eral land managers with the Central Oregon Fire Management Services organization have begun their fall prescribed burning programs. Bureau of Land Management officials completed an 11,000-acre prescribed burn in late September on Sutton Mountain, near Mitchell. Land managers throughout Central Oregon will now begin burning at other sites through November. They are intentionally starting fires under controlled conditions to reduce ground fuels that often make wildland fire suppression hazardous and costly. In addition, many prescribed burns improve wildlife habitat, prepare areas for tree planting and restore forest health. Smoke management is a primary concern of prescribed fire managers. Their burns must comply with air quality standards, and are only ignited when National Weather Service forecasts predict favorable winds and conditions. Signs will be posted along roads and highways where burns are occurring that may reduce visibility. Only authorized personnel will be allowed where burns occur. A brief description of the area’s major burn projects follows: Prineville District of the Bureau of Land Management: Two more Central Oregon burns are planned on Bureau of Land Management land this fall, after deer rifle hunting season. These projects are the 6,500-acre Rodgers Burn near Hampton and the 8,500-acre Maupin Butte Burn, southwest of Paulina. Ochoco National Forest: A 2,000-acre prescribed burn will be set on Tamarack Butte, about four miles north of the Rager Ranger Station on the Paulina District of the Ochoco National Forest. Another will be ignited to treat about 300 acres in the headwaters of Powell Creek, five miles north of the ranger station. Prescribed fire managers will burn an additional 300 acres throughout the district to prepare three sites for tree planting. They will also burn 36 acres along forest roads where fuel has been stacked into piles to be burned later to reduce fire danger. The Lookout Mountain Ranger District of the Ochoco National Forest will have six prescribed burns that will reduce a build-up of hazardous fuels. The 1,400-acre Zane Burn is planned for the east end of Big Summit Prairie. The Cold Springs Burn will treat about 1,000 acres, one mile east of Cold Springs Guard Station. Finally, the Ahalt Burn is a 300-acre project located half a mile north of Walton Lake. Three other burns are planned northeast of Prineville on the Lookout Mountain Ranger District. The Trout Creek Thin with Fire, Mill Creek Thin with Fire and Catfish-Trout Creek Burns will each reduce hazardous fuels on about 500 acres. On the Deschutes National Forest, prescribed burning is scheduled in many areas also. Visit the Central Oregon Fire Management Services website at r6/centraloregon/cofms/2001_rx_fire_news.html to view a map showing prescribed burns planned for Central Oregon.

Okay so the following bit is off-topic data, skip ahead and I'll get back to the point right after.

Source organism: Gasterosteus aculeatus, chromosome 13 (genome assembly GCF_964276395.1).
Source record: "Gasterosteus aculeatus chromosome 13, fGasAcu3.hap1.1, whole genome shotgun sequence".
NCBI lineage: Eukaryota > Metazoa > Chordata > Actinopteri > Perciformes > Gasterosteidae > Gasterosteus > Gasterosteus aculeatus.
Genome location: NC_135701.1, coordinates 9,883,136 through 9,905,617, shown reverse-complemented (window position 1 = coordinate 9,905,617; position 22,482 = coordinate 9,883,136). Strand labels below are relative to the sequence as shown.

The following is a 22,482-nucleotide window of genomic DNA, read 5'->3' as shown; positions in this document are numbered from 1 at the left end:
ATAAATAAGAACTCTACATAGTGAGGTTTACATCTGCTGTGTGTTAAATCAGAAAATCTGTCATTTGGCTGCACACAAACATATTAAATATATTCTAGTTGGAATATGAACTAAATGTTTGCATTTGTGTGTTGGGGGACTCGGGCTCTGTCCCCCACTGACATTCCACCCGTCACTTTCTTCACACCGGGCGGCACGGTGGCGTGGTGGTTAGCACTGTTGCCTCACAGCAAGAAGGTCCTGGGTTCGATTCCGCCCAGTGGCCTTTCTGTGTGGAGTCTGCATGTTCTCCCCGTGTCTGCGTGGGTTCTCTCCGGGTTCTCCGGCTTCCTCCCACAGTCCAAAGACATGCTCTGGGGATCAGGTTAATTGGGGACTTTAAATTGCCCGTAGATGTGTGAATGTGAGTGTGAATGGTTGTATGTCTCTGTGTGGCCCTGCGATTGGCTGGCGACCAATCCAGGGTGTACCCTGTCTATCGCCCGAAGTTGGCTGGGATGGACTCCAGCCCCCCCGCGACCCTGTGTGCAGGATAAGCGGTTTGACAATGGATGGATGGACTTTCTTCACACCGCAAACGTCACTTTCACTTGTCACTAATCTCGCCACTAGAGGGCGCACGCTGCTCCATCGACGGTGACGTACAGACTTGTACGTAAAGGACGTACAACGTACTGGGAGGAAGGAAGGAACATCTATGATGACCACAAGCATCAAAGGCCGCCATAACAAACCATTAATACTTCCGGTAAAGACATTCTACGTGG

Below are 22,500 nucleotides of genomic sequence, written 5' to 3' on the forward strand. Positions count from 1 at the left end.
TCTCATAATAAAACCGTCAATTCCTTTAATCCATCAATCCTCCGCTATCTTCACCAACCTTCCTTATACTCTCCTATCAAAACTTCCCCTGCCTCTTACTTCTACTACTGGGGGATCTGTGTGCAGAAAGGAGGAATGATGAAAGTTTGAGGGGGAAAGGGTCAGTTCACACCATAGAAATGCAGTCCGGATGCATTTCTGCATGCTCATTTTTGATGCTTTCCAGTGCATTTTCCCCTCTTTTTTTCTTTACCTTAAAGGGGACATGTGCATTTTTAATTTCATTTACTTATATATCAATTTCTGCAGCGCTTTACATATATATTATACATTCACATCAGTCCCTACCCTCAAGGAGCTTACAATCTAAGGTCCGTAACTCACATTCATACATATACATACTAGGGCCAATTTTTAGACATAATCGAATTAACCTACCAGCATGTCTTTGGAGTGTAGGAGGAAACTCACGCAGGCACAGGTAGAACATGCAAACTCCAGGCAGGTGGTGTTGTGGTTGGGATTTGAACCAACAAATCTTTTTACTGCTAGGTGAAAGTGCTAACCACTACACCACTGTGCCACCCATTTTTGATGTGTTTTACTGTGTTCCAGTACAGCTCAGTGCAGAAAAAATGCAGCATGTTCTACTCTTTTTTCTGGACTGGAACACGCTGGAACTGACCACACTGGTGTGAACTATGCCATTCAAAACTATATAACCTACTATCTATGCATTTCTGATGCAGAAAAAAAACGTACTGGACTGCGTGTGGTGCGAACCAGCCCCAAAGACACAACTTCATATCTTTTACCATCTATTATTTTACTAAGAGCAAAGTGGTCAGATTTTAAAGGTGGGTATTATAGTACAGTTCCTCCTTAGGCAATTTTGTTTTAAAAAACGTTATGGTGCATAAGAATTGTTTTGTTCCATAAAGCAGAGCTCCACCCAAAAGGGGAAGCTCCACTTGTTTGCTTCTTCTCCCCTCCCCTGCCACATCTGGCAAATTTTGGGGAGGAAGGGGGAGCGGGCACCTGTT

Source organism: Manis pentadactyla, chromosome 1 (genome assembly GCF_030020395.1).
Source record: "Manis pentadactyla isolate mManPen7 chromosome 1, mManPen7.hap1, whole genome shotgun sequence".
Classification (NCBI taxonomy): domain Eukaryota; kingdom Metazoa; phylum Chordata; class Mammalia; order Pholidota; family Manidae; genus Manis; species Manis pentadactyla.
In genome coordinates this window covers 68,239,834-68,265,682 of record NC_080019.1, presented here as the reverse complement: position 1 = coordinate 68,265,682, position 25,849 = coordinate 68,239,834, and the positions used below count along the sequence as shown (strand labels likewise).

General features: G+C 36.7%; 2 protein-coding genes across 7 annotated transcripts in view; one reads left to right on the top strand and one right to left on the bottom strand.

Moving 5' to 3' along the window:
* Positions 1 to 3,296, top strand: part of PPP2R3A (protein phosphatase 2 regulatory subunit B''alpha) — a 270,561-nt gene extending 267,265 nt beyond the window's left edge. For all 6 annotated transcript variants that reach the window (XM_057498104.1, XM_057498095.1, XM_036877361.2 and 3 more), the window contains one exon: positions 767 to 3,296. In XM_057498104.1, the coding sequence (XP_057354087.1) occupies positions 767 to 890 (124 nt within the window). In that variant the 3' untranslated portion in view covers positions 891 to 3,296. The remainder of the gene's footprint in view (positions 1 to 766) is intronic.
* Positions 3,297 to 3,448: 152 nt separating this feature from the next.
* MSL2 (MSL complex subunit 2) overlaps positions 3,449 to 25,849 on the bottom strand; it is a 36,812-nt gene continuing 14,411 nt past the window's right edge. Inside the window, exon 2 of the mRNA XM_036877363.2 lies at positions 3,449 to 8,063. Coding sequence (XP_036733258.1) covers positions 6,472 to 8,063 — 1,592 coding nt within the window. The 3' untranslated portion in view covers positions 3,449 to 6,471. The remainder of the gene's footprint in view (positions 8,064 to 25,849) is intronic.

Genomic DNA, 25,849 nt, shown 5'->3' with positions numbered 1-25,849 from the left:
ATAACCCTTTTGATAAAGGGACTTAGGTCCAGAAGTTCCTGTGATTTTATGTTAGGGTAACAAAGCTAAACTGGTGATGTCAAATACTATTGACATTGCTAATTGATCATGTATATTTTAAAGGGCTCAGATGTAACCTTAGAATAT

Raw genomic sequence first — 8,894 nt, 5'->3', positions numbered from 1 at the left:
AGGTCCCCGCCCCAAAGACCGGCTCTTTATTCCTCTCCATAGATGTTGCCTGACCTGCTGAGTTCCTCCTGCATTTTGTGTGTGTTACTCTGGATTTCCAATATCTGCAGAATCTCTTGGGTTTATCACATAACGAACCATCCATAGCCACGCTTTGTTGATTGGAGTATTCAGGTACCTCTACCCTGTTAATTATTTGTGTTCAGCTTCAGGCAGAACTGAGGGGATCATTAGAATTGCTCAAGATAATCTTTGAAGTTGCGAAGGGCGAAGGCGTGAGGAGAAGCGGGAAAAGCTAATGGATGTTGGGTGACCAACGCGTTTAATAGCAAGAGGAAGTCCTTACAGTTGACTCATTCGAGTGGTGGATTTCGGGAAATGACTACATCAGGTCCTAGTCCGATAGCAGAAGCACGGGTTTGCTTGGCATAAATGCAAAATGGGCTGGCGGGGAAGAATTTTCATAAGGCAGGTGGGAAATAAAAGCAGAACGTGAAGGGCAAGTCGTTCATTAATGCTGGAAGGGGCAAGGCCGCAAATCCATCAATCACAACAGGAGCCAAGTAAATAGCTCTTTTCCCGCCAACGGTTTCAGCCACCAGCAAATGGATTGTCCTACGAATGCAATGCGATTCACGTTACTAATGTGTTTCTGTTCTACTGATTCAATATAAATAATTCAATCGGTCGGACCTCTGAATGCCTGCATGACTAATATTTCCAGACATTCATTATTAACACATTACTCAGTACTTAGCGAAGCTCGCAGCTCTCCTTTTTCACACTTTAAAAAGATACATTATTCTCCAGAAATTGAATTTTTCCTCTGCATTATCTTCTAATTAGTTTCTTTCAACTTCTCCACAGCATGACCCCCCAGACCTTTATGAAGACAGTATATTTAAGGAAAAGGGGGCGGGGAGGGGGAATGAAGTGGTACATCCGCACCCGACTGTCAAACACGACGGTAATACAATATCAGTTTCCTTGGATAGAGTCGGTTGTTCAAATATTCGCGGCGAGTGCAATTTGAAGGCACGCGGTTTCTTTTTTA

Go to top
Template by JoomlaShine